In the several days since Destiny: Rise of Iron launched, I’ve basically been doing nothing but play it.
This Destiny expansion is an exercise in crowd-pleasing consolidation. Bungie has spent two years learning what works for Destiny and what doesn’t, and has developed a pretty good idea of what fans want and what they don’t. As a result, Rise of Iron feels tight and clearly targeted at the core audience, complete with a lot of service for the long-term Destiny fanbase.
Bungie rediscovered its level design mojo with the Taken King, and it hasn’t lost it’s mojo for the new expansion. Missions are fast-paced, varied and to the point, focusing on exploration and a stream of satisfying firefights rather than falling back on Destiny clichés like the old “hold this point while Ghost scans this” routine. Even though some ideas from the previous expansions, they’re fun, tactically interesting and diverse in the game mechanics. All of the missions can be done in a night – but you will have a good time going through them. I would recommend to get a couple of friends and do it together, since Destiny is better if you play it with a group.
There’s even a new arena mode – Archon’s Forge – similar to the Court of Oryx but more fast paced and exciting; you even get hammers in this!. It’s so much fun that you wonder why Bungie has chosen to hide it in a hard-to-get-to corner of the Plaguelands map.
But the highlight of the expansion is, that Bungie has also added a new Record Book feature to your line-up of character and inventory screens, which makes it easier to track your progress through the different quests and objectives, and ensure that you’re not missing anything out. This idea we saw it first in the months preceding the launch of the expansion, with the Moment of Triumphs Book.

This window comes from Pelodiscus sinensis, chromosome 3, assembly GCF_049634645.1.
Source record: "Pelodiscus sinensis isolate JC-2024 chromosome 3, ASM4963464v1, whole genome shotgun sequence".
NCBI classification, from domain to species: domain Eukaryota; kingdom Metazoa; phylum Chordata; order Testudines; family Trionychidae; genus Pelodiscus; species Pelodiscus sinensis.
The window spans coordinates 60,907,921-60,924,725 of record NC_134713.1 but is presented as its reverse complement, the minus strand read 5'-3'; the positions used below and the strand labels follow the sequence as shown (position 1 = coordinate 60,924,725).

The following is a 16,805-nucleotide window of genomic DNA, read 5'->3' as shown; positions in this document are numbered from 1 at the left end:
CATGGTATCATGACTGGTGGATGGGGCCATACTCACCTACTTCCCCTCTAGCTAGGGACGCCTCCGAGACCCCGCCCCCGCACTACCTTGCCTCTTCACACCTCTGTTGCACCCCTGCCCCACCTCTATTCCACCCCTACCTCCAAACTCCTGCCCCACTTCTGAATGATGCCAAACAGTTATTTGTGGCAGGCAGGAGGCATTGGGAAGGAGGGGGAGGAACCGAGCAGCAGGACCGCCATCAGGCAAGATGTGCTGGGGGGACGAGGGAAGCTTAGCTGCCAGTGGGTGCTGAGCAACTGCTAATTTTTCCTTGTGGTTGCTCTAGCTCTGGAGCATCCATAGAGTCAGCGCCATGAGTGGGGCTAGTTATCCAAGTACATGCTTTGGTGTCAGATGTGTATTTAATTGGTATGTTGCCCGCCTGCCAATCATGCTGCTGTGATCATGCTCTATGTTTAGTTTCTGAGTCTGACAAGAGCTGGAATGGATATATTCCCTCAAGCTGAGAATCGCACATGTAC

Your enemies are smart enough to be a challenge and distinctive, with the new Fallen types pressing you hard when the shield gauge wears right down. Bungie has got the basics of motion, aiming and shooting absolutely right. The loot, meanwhile, might actually be too liberally thrown out, sometimes leaving you with a huge selection of goodies to compare and contrast as you try to decide which helmet, gauntlets or sidearm will help you with your Light Level.
On the PvP side, we got a new Crucible mode, called Supremacy. In this fast paced multiplayer mode, consists of taking the opponent “engram” – they drop an engram shaped item whenever you killed them – leaving you with a “kill confirm”, similar with a Call of Duty mode. At the same time, you can deny the kill whenever a member of your team dies.
Which leads me to the main event that most people are going to be playing for months on end, Wrath of the Machine. I’ve been trying to finish it since yesterday, and I am happy with what I’ve seen so far. All of the raids have been prominently set indoors, so having at least one fight outdoors is a plus, and the SIVA enemies are a little more interesting, both aesthetically and strategically, than the Taken.
Rise of Iron might not be the biggest expansion yet, but it delivers well. With new places to see and things to do, giving the whole game a breath of fresh air – even though we see a lot of recycling. They shake things up with a new approach of the same elements and environments. If you’re a long Destiny player – since year one, like me, it will be a refreshing experience for you. If you’re a newbie to the game, this is the best time to jump into this universe, the story being even better and complete than it was before.
Actually the story campaign it’s really short, it really take a few hours to complete. Fortunately, the expansion endgame content offers the player a lot of activities and objectives to keep them busy; with weapons, collectibles and secrets to uncover, and a well balanced PvP environment to enjoy. It all adds up to a solid expansion that will satisfy every kind of guardian, the old and the new ones.
This review was made with the PS4 version of the game.
Angelica Lora / GamersRD